Trust me this is going to be a tough one. You will be challenged, but the aftermath is worth it. In the 7th step to finding your H-Factor we learn how to forgive. The reason this is so difficult is because usually there is some pain or hurt behind the forgiveness. It’s tough to let it go, but holding onto the pain will be a constant reminder that can be detrimental to your life. When we learn to forgive ourselves, family, friends, co-workers, and even strangers we almost always find ourselves in a happier place.
“The weak can never forgive. Forgiveness is the attribute of the strong.” –Mahatma Ghandi
I think it is safe to say that everyone has been hurt before. Whether we’ve have experienced a heart- break, trauma or a social injustice, the way we handle it will be individualized and unique. Sure it’s easy to write off the person who has caused us pain and suffering. The complicated part arrives when a person we truly care for makes a mistake and that mistake hurts. What if that was the only time they caused pain and it was not intentional? Chances are we would react by shutting them out because that’s the easy way to deal with it. Except what if that person was a best friend or relative? How would we handle it?
It is normal and expected to get upset if someone hurts us. But looking at the bigger picture, is it worth shutting them out of our lives forever? In some situations it makes sense to extricate another from our lives but other instances are not so cut and dry. I’m not suggesting that we allow ourselves to be walked on by friends, family or colleagues. But what I’m saying is people make mistakes. We all do. The ability to forgive ourselves and others when mistakes are made is a gift that can unbind and release us from our misery and needless suffering.
We have all heard the saying, “forgive but never forget”, well this is true because by doing so we are moving to a better place. We cannot control the past nor fix what has happened, but we can learn radical acceptance to just let it be and focus on a brighter present and future. Forgiveness is tool to release the forgiver, not the perpetrator, from an invisible bondage that keeps us stuck, miserable and robbed of joy because we are residing in anger, judgment and resentment.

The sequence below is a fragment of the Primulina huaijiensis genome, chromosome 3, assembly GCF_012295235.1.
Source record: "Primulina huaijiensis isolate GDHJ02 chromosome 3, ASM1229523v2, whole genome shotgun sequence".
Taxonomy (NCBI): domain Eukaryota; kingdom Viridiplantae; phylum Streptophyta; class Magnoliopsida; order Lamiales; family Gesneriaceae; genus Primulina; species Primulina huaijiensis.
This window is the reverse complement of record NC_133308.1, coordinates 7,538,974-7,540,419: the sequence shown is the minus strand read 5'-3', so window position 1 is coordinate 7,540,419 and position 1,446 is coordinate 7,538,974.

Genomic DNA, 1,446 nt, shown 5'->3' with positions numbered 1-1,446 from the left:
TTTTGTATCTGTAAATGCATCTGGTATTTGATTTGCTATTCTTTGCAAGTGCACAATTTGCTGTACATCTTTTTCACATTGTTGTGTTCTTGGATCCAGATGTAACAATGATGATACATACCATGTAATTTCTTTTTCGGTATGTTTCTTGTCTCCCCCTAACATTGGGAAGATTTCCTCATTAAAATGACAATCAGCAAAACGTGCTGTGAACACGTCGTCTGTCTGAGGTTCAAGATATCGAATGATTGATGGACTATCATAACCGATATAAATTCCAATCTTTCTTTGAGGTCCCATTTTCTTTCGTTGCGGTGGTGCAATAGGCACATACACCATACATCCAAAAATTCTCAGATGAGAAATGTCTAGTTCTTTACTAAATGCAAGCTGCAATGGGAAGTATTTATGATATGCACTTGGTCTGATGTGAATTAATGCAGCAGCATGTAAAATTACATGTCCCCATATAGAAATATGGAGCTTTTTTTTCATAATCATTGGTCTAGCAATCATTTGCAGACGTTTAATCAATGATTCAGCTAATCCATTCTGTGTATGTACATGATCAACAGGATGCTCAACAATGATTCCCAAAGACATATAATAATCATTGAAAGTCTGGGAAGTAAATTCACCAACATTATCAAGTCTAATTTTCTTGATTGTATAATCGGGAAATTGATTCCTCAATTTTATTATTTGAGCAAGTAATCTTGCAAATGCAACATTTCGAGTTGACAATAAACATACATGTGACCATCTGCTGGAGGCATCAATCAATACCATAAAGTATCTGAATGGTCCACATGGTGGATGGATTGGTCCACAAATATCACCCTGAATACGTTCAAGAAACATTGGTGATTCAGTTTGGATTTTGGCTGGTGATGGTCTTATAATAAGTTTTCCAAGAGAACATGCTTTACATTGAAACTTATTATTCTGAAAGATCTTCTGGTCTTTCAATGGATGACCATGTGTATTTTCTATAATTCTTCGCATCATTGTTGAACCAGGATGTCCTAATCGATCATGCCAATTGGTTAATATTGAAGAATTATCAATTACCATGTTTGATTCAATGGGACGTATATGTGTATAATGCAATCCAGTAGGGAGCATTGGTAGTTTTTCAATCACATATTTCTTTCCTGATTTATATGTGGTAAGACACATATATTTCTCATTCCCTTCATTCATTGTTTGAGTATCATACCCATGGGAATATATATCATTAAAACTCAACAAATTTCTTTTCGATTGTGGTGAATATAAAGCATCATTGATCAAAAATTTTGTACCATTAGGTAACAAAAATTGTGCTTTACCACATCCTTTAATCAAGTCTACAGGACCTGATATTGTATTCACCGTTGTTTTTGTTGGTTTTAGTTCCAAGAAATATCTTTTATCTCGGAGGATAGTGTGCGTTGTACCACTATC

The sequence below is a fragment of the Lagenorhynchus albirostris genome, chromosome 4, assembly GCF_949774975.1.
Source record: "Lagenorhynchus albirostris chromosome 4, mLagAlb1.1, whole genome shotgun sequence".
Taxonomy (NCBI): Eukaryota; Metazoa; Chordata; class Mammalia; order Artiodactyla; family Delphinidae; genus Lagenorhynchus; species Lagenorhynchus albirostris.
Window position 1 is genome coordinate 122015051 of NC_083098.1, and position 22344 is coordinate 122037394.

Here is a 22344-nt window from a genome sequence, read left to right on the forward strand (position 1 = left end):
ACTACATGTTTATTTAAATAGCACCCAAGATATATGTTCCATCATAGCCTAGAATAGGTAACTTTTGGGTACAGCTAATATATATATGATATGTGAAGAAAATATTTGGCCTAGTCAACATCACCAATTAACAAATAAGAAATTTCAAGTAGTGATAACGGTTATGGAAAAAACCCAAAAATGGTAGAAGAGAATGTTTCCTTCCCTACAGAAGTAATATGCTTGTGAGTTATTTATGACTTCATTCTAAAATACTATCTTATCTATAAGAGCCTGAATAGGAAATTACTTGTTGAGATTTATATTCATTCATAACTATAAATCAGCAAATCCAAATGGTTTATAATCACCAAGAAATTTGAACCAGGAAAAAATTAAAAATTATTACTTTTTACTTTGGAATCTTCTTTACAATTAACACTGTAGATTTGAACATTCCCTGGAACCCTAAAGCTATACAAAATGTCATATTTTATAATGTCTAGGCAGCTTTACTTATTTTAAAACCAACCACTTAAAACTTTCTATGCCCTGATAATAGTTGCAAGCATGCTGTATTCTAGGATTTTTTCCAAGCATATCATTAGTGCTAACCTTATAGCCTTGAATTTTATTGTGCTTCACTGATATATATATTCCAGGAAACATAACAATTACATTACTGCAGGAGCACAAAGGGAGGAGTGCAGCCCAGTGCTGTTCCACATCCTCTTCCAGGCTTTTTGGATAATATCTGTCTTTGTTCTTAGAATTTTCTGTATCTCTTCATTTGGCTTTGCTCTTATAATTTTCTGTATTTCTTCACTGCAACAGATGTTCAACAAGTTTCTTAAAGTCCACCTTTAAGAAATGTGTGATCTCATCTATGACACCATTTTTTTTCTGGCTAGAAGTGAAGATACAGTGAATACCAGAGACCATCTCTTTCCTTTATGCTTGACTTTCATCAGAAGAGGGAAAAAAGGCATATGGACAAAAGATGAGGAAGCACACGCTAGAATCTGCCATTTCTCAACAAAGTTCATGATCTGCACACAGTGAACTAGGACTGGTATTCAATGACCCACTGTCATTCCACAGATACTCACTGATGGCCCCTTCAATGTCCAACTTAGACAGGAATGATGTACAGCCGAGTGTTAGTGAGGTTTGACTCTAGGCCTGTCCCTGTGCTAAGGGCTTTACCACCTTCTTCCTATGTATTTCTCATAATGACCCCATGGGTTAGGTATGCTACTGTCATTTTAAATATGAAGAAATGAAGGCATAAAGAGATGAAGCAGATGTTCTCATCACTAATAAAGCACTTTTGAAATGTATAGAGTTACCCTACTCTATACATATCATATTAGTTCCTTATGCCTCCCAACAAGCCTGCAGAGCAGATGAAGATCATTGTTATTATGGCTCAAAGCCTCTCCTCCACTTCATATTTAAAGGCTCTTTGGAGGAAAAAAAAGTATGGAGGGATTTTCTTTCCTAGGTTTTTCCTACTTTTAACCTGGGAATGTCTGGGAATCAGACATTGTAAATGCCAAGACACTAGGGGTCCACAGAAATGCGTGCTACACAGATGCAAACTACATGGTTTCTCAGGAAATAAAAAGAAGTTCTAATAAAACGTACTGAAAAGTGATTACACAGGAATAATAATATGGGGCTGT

Here are some practical techniques to begin a forgiveness practice:
- Commit To Forgiving. As I said before this is not an easy task that can be accomplished out of the blue. This is something that will take time. Whenever you hear yourself bringing up or thinking about the person that caused the hurt, stop and think of the time they were there for you when you really needed it or think about them not possessing the skill, intelligence or awareness to act differently.
- Understand Your Responsibility. Ask yourself what could you have done in order for the problem to not happen? Was there a way you could have prevented this from occurring? In many cases, the issue may entail devastating trauma where we were truly victimized and we were powerless over what happened to us. In this situation, we must forgive our judgment of ourselves that we could have somehow done things differently to avoid the incident. Things happen and we do not always have control.
- You Have A Choice. The truth is that we cannot control other people’s actions and thoughts, but we can control our own. By consciously not focusing on re-living the situation and how badly we were injured by it is a step in the right direction. Instead start moving on. We humans are strong and resilient. Forgiveness is a choice that can set us free from the invisible shackles that imprison us.
TAKE OUT A PEN AND NOTEPAD, WRITE DOWN 3 PEOPLE’S NAMES WHO HAVE HURT YOU IN THE PAST. NOW, THINK ABOUT EXACTLY WHAT HAPPENED AND HOW YOU COULD HAVE PREVENTED IT FROM HAPPENING AND WRITE IT DOWN. FINALLY, LET ALL THE HURT OUT ON THE PAPER AND MOVE ON BY BURNING THE PAPER IN A RESPONSIBLY LIT FIRE OR EVEN TEARING IT TO BITS THEN FLUSH IT DOWN THE TOILET.